Graham Reid | | 2 min read
Jake Xerxes Fussell; Jake Xerxes Fussell (Paradise of Bachelors/Southbound): North Carolina singer/guitarist Fussell's father was a folklorist and photographer who took his son with him on his travels around the Southeast as he documented and recorded traditonal culture and old-time musicians. It rubbed off on Jake who has become his own kind of archivist, but one who -- while being faithful to the traditions and the songs' origins -- brings old tunes into the contemporary world through superb guitar playing (finger picking etc) and teaming up with like-minded souls. On this his debut he has various Nashville sesion players including lap steel player Chris Scruggs (Bonnie Prince Billy) and fiddler Hoot Hester (Bill Monroe, Ray Charles). Here they essay 10 songs which have their origins as far back as the Twenties and Thirties but which sing out of the speakers as sounding fresh and reinvigorated, and rich because of Fussell's straight and strong baritone. One for fans of early Ry Cooder, that's for sure.
Steve Wilson; Hand. Cannot. Erase (Kscope/Southbound): Although best known for his solo prog-rock work and with his band Porcupine Tree, Wilson -- interviewed here -- also stretches himself into production, remixing and remastering for his prog heroes (notably King Crimson and its offshoots, an influence sometimes apparent here) and here writes a themed narrative prompted by the tragic death of 38-year old Joyce Vincent who died in her London flat in 2003 and whose body went undiscovered for more than two years. Plenty of room for pathos and anger there, and in discreet songs which roam from piano ballads to CSN-like harmonies and crunching, guitar-splattered prog (all in the 10-minute 3 Years Older) Wilson -- in a quadrophonic sound and a cover that gives Genesis' Lamb Lies Down a run for its money -- delivers an impressive solo statement. That said, as is often the way with Wilson you tend to admire and respect his dynamic and dramatic work than feel deeply engaged by it. Hoever there are some lovely stand-alone songs here and they keep you coming back when the lengthy pieces start slipping past you.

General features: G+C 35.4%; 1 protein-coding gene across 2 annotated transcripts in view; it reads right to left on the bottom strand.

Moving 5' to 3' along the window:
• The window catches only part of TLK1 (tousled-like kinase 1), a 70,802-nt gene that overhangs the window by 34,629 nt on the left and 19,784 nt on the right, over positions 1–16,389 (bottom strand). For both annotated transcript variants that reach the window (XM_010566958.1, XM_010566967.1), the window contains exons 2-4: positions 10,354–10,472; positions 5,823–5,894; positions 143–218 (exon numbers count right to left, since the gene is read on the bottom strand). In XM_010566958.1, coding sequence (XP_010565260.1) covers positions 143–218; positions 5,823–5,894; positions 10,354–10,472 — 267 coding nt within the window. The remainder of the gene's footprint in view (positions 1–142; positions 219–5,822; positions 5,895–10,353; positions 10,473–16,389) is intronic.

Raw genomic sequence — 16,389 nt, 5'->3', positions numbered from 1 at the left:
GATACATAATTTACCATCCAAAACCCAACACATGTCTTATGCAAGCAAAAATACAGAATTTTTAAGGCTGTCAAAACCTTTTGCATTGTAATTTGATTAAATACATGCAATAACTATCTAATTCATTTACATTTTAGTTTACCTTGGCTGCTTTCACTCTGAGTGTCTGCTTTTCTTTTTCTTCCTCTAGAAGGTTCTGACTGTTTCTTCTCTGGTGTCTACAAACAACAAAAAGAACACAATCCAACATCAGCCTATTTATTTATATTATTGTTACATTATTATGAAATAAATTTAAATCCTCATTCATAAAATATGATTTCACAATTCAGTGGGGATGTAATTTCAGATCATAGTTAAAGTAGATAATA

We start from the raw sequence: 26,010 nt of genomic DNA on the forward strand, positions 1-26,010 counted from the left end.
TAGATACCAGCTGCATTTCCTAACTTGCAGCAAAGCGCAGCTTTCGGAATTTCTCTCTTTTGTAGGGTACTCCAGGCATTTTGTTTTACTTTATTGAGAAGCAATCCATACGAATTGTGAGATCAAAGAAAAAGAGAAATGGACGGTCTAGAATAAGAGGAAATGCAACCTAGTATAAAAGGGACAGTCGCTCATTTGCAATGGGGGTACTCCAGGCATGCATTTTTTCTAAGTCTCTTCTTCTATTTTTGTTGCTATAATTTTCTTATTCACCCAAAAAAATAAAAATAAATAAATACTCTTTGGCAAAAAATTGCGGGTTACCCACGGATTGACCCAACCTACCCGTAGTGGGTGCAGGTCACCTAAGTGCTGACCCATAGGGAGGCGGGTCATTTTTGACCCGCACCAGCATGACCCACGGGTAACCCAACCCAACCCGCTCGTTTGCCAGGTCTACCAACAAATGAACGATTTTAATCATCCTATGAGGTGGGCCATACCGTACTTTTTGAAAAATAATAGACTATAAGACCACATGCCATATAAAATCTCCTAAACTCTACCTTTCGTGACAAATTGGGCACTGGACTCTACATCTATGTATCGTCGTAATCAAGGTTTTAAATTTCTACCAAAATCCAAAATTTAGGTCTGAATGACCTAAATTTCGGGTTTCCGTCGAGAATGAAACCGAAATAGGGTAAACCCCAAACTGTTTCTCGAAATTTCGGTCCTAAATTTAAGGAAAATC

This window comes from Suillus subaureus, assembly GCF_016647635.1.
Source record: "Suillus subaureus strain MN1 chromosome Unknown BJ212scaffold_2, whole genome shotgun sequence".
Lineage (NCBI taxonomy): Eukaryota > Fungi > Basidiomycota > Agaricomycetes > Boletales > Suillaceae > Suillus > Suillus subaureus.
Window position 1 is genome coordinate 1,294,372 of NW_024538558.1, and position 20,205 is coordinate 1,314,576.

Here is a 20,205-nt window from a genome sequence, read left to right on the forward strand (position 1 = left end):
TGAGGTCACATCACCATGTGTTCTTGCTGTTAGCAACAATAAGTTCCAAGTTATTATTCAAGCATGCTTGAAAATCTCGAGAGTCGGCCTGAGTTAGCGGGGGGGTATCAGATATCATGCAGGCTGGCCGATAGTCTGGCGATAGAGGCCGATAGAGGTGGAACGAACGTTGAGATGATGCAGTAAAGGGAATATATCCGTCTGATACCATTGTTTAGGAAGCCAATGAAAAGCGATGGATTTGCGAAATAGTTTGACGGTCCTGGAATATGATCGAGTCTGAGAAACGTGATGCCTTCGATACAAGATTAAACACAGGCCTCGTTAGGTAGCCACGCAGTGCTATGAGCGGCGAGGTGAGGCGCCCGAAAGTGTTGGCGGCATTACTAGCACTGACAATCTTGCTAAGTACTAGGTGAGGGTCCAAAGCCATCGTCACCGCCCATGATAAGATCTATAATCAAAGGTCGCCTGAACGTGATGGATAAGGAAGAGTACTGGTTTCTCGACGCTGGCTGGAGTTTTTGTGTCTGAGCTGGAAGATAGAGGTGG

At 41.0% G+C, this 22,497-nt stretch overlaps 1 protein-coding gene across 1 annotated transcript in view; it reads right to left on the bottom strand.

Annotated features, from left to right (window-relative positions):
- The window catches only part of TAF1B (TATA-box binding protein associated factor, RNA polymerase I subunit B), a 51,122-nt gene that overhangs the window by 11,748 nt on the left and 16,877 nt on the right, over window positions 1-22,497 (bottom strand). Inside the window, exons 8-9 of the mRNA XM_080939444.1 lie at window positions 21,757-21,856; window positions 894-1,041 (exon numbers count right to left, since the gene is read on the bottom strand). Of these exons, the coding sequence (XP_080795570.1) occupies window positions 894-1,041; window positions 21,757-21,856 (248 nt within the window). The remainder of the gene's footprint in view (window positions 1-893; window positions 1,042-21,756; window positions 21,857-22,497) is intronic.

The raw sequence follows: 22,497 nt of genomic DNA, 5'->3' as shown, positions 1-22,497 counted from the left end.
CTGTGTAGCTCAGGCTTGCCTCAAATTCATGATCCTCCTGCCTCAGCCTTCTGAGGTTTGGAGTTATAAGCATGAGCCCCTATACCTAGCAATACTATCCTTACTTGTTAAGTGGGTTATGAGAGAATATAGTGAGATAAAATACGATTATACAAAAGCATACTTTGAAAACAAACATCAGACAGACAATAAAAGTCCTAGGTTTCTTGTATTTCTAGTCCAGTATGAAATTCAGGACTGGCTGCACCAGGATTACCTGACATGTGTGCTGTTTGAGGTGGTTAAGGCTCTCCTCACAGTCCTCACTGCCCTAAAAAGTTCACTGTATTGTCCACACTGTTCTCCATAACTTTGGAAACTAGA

Jozef Van Wissem; It is Time For You To Return (Crammed Discs/Southbound): The religio-Goth cover here and the artist's recent soundtrack win at Cannes for his music in Jim Jarmusch's wonderful vampire film Only Lovers Left Alive might put most people off. But hold hard, because Van Wissem in a classical lutist (among other things) so there are some very stately, almost baroque passages here. And of course that soundtrack was a key element in the Jarmusch film so here, on guitar, the filmmaker joins Van Wissem and singer Yasmine Hamdan (who appeared near the end of the movie) for the quietly dramatic Invocation of the Spirit Spell. In other places there are beats and sonic glitches (by Domingo Garcia-Huidobro) behind Van Wissem's playing and singing, so over the 36-minute duration there is enough texture and diversity to engage. All that conceded, this is still very much minority listening.
A Winged Victory for the Sullen; Atomos (Erased Tapes/Southbound): Released late last year and slipping past us until recently, this hauntingly beautiful electronica album by Britain's AWVFTS duo is of music commissioned by the Random Dance Company. But the quiet, ambient and subtle instrumentals -- like similar conceptions by Brian Eno, Gavin Bryars and others -- stand independent of the action. With cello drones, lachrymose viola and violin, wide and sustained piano chords, descending but minimal melodic lines and a sense of gently shifting dynamics this is the kind of album you can happily put on and either engage with . . . or allow to become part of the aural wallpaper. Works both ways equally well. Quite lovely.